Charles Sumner “Chuck” Stone Jr. was a former Tuskegee Airman and co-founder of the National Association of Black Journalists. Stone passed away last Sunday in Chapel Hill, North Carolina. In his final years, he served as a journalism professor, teaching censorship and magazine writing at the University of North Carolina, Chapel Hill.

Stone made his voice heard through writing about about civil rights and discrimination, as well as advising U.S. Rep. Adam Clayton Powell of New York. Though Stone Jr. was born in St. Louis, Missouri he was raised in Connecticut. He received his undergraduate degree from Wesleyan University and earned a master’s degree in sociology from the University of Chicago.

He began his career in education as a lecturer, but by the 1980’s, Stone was working as a fellow at the John F. Kennedy School of Government at Harvard University. He then taught journalism at the University of Delaware. In 1972, Chuck Stone was hired as the first black columnist for the Philadelphia Daily News.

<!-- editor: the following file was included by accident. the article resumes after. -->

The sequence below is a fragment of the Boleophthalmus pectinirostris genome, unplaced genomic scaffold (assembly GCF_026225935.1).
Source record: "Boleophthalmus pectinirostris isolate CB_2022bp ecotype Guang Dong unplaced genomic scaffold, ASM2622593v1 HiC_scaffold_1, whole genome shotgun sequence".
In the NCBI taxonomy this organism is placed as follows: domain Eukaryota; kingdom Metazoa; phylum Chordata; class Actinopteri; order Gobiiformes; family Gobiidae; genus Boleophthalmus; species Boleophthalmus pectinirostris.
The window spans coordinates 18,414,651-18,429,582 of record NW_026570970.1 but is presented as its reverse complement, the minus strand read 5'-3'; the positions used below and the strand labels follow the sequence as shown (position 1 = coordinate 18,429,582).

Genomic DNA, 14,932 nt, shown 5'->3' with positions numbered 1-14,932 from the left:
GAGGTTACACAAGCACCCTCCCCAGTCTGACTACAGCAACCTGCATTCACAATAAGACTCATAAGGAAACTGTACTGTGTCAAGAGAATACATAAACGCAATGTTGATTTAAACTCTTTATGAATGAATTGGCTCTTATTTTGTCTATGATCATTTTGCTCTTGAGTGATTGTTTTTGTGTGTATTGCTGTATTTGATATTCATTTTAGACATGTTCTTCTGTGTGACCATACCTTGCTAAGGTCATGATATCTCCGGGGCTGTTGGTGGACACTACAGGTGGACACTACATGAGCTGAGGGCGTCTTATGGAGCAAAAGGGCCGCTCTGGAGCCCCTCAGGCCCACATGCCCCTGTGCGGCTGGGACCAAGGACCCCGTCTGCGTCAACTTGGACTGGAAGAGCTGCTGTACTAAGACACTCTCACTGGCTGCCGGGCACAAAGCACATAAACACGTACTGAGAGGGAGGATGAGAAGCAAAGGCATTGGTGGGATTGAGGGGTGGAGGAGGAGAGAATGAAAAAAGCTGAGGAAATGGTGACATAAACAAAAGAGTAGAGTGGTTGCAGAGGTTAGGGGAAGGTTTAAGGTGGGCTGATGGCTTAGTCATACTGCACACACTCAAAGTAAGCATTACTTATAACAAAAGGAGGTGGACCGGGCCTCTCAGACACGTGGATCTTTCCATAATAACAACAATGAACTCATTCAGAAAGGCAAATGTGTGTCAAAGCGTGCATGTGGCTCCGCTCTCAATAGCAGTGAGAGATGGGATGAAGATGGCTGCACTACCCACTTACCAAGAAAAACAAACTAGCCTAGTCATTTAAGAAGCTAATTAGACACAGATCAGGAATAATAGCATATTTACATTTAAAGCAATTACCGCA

Three years later, he became one of 43 journalists that founded the National Association of Black Journalists (NABJ) in Washington D.C. Stone was elected the first President of the organization. His legacy was strengthened in 1981 when he helped to negotiate the release of six guards held hostage by inmates at Graterford state prison.

For his many accomplishments, Stone was granted the NABJ’s Lifetime Achievement Award. In addition, Stone was the recipient of a number of honorary degrees and honors. He was 89 years old.

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